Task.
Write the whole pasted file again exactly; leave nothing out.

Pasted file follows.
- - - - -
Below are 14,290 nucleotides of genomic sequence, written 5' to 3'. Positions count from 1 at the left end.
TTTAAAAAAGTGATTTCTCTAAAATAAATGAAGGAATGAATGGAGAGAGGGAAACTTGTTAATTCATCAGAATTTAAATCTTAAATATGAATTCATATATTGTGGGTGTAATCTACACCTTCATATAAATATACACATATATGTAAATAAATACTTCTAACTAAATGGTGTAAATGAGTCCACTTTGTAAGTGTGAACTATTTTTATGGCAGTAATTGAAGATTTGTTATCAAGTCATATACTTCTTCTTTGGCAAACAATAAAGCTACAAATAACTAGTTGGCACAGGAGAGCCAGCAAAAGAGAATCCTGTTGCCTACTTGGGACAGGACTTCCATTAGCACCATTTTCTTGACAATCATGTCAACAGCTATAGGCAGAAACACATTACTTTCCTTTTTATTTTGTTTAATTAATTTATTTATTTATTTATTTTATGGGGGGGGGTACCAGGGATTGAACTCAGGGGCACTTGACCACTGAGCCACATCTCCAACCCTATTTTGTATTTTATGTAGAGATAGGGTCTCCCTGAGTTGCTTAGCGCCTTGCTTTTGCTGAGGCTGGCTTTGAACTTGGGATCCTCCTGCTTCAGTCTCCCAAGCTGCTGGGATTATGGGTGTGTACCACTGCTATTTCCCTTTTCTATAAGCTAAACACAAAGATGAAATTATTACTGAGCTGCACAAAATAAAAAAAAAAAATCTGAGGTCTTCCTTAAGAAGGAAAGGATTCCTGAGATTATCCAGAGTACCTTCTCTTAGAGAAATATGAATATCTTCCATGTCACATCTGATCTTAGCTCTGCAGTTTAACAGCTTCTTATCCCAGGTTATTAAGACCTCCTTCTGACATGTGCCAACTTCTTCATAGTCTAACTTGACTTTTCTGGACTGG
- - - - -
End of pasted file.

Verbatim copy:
Below are 14,290 nucleotides of genomic sequence, written 5' to 3'. Positions count from 1 at the left end.
TTTAAAAAAGTGATTTCTCTAAAATAAATGAAGGAATGAATGGAGAGAGGGAAACTTGTTAATTCATCAGAATTTAAATCTTAAATATGAATTCATATATTGTGGGTGTAATCTACACCTTCATATAAATATACACATATATGTAAATAAATACTTCTAACTAAATGGTGTAAATGAGTCCACTTTGTAAGTGTGAACTATTTTTATGGCAGTAATTGAAGATTTGTTATCAAGTCATATACTTCTTCTTTGGCAAACAATAAAGCTACAAATAACTAGTTGGCACAGGAGAGCCAGCAAAAGAGAATCCTGTTGCCTACTTGGGACAGGACTTCCATTAGCACCATTTTCTTGACAATCATGTCAACAGCTATAGGCAGAAACACATTACTTTCCTTTTTATTTTGTTTAATTAATTTATTTATTTATTTATTTTATGGGGGGGGGTACCAGGGATTGAACTCAGGGGCACTTGACCACTGAGCCACATCTCCAACCCTATTTTGTATTTTATGTAGAGATAGGGTCTCCCTGAGTTGCTTAGCGCCTTGCTTTTGCTGAGGCTGGCTTTGAACTTGGGATCCTCCTGCTTCAGTCTCCCAAGCTGCTGGGATTATGGGTGTGTACCACTGCTATTTCCCTTTTCTATAAGCTAAACACAAAGATGAAATTATTACTGAGCTGCACAAAATAAAAAAAAAAAATCTGAGGTCTTCCTTAAGAAGGAAAGGATTCCTGAGATTATCCAGAGTACCTTCTCTTAGAGAAATATGAATATCTTCCATGTCACATCTGATCTTAGCTCTGCAGTTTAACAGCTTCTTATCCCAGGTTATTAAGACCTCCTTCTGACATGTGCCAACTTCTTCATAGTCTAACTTGACTTTTCTGGACTGG